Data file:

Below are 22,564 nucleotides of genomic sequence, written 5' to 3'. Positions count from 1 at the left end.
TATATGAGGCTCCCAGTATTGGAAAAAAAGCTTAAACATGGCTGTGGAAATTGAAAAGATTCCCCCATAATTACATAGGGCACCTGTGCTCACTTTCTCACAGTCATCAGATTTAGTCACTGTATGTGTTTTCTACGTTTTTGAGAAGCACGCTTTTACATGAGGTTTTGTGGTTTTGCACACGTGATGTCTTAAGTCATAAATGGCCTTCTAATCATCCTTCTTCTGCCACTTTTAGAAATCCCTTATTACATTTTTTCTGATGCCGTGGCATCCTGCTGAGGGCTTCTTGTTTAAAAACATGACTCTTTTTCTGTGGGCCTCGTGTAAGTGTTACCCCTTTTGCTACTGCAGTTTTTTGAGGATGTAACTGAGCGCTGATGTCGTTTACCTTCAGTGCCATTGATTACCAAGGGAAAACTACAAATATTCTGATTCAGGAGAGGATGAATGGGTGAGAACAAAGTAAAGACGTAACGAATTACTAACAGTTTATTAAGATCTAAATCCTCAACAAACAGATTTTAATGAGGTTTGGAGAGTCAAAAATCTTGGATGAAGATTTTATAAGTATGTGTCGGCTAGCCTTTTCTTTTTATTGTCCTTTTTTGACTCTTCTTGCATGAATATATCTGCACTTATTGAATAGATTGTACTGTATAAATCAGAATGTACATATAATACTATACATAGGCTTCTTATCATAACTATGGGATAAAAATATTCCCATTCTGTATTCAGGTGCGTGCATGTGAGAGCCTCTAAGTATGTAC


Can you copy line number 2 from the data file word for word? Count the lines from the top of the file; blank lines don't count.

TATATGAGGCTCCCAGTATTGGAAAAAAAGCTTAAACATGGCTGTGGAAATTGAAAAGATTCCCCCATAATTACATAGGGCACCTGTGCTCACTTTCTCACAGTCATCAGATTTAGTCACTGTATGTGTTTTCTACGTTTTTGAGAAGCACGCTTTTACATGAGGTTTTGTGGTTTTGCACACGTGATGTCTTAAGTCATAAATGGCCTTCTAATCATCCTTCTTCTGCCACTTTTAGAAATCCCTTATTACATTTTTTCTGATGCCGTGGCATCCTGCTGAGGGCTTCTTGTTTAAAAACATGACTCTTTTTCTGTGGGCCTCGTGTAAGTGTTACCCCTTTTGCTACTGCAGTTTTTTGAGGATGTAACTGAGCGCTGATGTCGTTTACCTTCAGTGCCATTGATTACCAAGGGAAAACTACAAATATTCTGATTCAGGAGAGGATGAATGGGTGAGAACAAAGTAAAGACGTAACGAATTACTAACAGTTTATTAAGATCTAAATCCTCAACAAACAGATTTTAATGAGGTTTGGAGAGTCAAAAATCTTGGATGAAGATTTTATAAGTATGTGTCGGCTAGCCTTTTCTTTTTATTGTCCTTTTTTGACTCTTCTTGCATGAATATATCTGCACTTATTGAATAGATTGTACTGTATAAATCAGAATGTACATATAATACTATACATAGGCTTCTTATCATAACTATGGGATAAAAATATTCCCATTCTGTATTCAGGTGCGTGCATGTGAGAGCCTCTAAGTATGTAC